This is my first post for nGendr.

I wanted to write this because I’ve been inspired by the blogs I’ve read on here and as importantly because I want people to know that the realisation of being trans – and the reality of what it means – can occur whatever your stage of life.

A bit about me if you’ll allow. I’m 40, I have a brilliant beautiful loving wife, a fantastic spirited son and a stimulating, exciting if stressful job – which means we are lucky to be together and materially well off.

So what (apart from Brexit!) have I got to worry about?

Well last year I was diagnosed trans, male to female, after a brief period of crisis. And although it’s a cliche, it does change everything. Like some others who have posted, I wasn’t someone who was consciously aware of wanting to be a different gender as a child. I didn’t crave being a girl. It’s only looking back do I realise that I didn’t understand until late primary school age there was a growing difference between being a girl and a boy – and that I’d somehow been put in the wrong group.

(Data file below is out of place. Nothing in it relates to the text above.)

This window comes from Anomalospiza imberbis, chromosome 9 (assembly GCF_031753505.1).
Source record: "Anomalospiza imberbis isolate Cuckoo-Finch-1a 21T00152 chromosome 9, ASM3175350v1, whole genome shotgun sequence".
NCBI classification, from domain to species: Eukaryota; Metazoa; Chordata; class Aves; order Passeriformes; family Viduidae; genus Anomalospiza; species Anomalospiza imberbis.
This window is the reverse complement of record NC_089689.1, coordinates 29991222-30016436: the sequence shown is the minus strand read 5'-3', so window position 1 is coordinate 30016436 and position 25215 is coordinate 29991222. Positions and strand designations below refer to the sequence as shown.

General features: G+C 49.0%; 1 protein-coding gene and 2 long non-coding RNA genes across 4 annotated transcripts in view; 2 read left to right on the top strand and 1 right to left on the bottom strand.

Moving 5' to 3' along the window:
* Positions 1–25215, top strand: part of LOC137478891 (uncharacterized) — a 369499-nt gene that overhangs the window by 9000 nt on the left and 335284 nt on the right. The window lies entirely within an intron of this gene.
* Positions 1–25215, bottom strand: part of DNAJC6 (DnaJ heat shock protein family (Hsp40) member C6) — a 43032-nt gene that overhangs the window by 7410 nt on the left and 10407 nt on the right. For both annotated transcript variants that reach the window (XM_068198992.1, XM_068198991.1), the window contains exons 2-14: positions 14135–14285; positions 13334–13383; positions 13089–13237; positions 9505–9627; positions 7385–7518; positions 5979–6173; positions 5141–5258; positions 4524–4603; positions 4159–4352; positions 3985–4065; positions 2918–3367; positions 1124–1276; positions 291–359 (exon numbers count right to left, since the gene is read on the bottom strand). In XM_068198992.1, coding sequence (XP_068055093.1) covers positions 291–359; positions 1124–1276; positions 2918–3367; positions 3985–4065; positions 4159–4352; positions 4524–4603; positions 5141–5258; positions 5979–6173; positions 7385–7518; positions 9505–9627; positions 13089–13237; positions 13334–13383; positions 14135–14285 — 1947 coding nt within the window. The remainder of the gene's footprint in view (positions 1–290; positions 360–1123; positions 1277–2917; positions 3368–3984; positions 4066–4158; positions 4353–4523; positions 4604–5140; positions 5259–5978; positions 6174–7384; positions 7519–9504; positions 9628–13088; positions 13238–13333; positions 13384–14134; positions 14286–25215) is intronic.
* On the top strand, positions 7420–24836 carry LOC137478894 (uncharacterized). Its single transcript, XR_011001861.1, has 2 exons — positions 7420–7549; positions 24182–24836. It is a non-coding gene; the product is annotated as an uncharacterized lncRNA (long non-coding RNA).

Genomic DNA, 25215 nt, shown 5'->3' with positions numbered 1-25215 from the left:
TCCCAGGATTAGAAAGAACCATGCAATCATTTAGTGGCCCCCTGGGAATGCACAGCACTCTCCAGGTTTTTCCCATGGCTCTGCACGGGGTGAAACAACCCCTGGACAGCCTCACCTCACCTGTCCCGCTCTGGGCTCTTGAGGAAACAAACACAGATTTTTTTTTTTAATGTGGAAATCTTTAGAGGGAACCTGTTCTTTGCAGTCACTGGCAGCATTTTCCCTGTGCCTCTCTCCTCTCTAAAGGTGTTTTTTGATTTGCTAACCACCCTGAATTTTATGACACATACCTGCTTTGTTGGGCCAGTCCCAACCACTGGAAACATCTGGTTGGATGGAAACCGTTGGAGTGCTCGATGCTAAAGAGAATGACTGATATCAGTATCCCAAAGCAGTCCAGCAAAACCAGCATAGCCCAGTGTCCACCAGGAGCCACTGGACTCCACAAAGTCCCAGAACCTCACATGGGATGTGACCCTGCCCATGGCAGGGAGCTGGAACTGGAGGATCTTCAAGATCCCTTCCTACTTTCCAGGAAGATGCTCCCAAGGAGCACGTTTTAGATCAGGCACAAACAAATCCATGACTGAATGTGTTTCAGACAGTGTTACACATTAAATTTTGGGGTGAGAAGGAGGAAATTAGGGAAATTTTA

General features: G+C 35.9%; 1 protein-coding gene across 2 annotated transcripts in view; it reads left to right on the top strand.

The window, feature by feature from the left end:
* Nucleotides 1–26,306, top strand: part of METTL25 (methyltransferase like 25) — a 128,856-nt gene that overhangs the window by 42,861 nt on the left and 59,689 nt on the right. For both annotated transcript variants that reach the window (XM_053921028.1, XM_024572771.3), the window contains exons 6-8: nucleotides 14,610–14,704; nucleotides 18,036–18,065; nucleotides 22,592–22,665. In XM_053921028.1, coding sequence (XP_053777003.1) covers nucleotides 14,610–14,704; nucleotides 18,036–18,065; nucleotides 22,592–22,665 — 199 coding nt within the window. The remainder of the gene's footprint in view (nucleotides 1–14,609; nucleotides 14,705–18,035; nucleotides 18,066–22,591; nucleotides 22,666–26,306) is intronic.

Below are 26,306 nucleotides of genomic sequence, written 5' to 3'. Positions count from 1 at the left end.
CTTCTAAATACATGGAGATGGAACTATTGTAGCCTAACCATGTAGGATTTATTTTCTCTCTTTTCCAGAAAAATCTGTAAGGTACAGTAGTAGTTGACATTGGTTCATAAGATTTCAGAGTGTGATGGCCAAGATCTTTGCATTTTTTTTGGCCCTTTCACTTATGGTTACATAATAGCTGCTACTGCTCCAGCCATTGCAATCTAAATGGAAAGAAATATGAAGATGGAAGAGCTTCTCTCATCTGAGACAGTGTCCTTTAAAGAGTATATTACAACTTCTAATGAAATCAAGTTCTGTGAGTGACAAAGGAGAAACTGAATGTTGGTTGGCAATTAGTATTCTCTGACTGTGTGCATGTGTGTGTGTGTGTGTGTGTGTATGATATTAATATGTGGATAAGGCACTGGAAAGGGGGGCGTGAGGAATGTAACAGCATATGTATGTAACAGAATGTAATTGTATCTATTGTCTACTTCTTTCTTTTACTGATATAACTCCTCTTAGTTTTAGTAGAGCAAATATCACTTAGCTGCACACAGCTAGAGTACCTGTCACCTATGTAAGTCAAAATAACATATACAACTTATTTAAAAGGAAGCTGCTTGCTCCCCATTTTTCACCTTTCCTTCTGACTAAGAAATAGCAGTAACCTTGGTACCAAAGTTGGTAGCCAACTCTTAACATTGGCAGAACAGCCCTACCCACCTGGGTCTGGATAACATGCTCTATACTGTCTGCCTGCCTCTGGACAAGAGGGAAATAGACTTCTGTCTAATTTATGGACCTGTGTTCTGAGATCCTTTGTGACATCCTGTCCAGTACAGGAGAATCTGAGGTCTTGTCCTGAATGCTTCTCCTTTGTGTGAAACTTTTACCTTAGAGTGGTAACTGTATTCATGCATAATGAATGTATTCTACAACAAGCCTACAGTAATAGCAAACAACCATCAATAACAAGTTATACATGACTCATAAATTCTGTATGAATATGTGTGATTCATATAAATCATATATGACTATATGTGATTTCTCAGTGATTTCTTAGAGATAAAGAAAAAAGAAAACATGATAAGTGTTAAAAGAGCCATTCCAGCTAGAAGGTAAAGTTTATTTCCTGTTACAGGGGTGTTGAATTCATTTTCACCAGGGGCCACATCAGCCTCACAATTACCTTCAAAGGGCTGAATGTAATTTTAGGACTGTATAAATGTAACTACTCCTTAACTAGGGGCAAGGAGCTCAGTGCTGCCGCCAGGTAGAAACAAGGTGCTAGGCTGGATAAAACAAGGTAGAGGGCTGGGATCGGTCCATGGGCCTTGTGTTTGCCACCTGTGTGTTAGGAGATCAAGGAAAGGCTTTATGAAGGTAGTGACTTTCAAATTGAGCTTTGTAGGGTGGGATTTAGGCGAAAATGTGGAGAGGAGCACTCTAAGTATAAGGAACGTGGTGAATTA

And that’s a thing that continues to hurt to this day.

I’m writing this blog from a holiday hotel, having come back from a children’s disco with my son, where the loudest thing in my head was: I always wanted to be one of those girls – happily dancing and laughing.

It’s the childhood feel I should have had.

And yet sitting where I am now, acknowledging my trans nature in mid life, there is a still long road ahead.

Little did I think it then, but ticking the ‘I am female’ box on a gires approved form, that was the easy bit.

Unlearning the many years of socialisation that make you a ‘man’ and trying to make up for the many missed years of socialisation that make you a ‘woman’ – that’s much much harder. I look online and see people who have successfully transitioned younger in life and have mixed feelings: thrilled for them, yet angry and sad in myself for time I can never have back again. I envy the support some have from their families and wish it was me.

Who knows where I will end up. We each have our own road and many different destinations. Mine is by no means certain. But wherever you are on that path, I wish you love and luck along the way.

By Anonymous